That would be my own impression. But given my own bias (heavily pro-Obama), I'm trying to look at things from multiple perspectives.

[ Parent ]
a question (0.00 / 0)
Why does Obama do so much better in caucuses than primaries?

he's got better field people (0.00 / 0)
he started out as an orgranizer, and organization helps more in caucuses than primaries.


[ Parent ]
One word - volunteers. (4.00 / 2)
Also - he's got so many people volunteering with the campaign.

Here's an example, I was at Union Square last night for about 4 hours.

This is primary day, in Sen. Clinton's home state, in the city where she's having her 'victory party':

There were 3 Clinton volunteers with a HUGE fancy sign and full color flyers attacking Obama.

There were 15 Obama volunteers with home-made and campaign made signs, with kinkos flyers - and as people came up out of the subway, they started joining the Obama supporters, helping to hand out flyers and holding signs and chanting and reminding people to vote.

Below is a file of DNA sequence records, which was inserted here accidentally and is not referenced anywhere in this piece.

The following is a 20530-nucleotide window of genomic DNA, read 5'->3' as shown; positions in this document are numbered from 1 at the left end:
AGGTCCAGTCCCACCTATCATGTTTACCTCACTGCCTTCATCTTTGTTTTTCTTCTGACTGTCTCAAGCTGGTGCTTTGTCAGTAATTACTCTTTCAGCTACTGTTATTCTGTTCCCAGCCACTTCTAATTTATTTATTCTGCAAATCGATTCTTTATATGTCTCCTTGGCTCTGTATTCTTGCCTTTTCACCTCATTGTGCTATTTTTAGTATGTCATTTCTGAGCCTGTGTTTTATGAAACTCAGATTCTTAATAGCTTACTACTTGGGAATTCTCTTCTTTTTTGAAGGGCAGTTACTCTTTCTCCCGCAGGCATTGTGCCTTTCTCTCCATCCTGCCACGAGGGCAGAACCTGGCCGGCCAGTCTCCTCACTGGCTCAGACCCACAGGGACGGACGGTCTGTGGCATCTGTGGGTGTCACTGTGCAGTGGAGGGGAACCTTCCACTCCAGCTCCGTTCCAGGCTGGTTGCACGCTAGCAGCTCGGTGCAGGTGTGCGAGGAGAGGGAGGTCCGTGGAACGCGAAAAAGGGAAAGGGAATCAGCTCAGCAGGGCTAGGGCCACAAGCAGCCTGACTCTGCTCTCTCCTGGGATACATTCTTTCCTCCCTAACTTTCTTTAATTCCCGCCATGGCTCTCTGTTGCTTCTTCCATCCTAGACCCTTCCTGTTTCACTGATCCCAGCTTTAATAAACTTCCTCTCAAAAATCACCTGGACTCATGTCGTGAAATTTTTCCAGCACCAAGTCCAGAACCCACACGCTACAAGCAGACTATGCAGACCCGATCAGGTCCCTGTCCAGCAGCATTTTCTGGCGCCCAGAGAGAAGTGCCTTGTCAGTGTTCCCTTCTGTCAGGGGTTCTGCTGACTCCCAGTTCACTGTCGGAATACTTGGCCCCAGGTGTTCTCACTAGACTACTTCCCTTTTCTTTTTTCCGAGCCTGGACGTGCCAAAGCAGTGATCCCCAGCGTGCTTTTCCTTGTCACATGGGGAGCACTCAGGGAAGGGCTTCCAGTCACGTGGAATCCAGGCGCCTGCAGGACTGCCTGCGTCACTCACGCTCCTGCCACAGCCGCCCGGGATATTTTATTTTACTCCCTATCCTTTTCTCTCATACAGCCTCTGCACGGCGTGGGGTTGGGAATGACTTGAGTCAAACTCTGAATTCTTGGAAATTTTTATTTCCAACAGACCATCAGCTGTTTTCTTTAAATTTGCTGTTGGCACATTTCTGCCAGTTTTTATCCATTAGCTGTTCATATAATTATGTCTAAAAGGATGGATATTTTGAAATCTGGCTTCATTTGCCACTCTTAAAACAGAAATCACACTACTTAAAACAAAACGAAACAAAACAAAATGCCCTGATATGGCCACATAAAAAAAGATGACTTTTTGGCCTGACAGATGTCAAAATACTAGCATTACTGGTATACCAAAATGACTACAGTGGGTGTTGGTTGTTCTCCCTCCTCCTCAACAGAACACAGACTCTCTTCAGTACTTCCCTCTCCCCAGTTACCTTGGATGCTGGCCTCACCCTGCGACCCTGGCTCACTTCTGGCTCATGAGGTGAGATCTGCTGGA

It was the perfect representation of the campaigns - Clinton is a big machine with a few people - Obama is a million people who are building a machine.


[ Parent ]
plus intensity (4.00 / 1)
Organization is the main reason, but it appears the Obama camp has more intensity than the Clinton camp, which helps in harder to attend caucuses.

[ Parent ]
I don't think it's that clear; (4.00 / 2)
he did lose Nevada. In Iowa, he just plain out-organized everyone. For Feb 5, I don't think Clinton made any effort at all in the caucus states, while Obama made a very solid one, so he dominated. But in Nevada, according to reports, it was Clinton who organized better (plus she had the state Dem machine), and Obama did not enough or early enough.

So Obama is better at this organizing thing, but if Clinton actually tries, it's likely to be a lot closer.


[ Parent ]
Well... it depends on what you mean by "tries" (0.00 / 0)
Actually  in NV, the Clinton people closed polls 1/2 hour early and locked the doors - among other things.

Take a look at the official complaints filed against them with the state party.  Google.


[ Parent ]
Florida or Michigan: Imagine if... (0.00 / 0)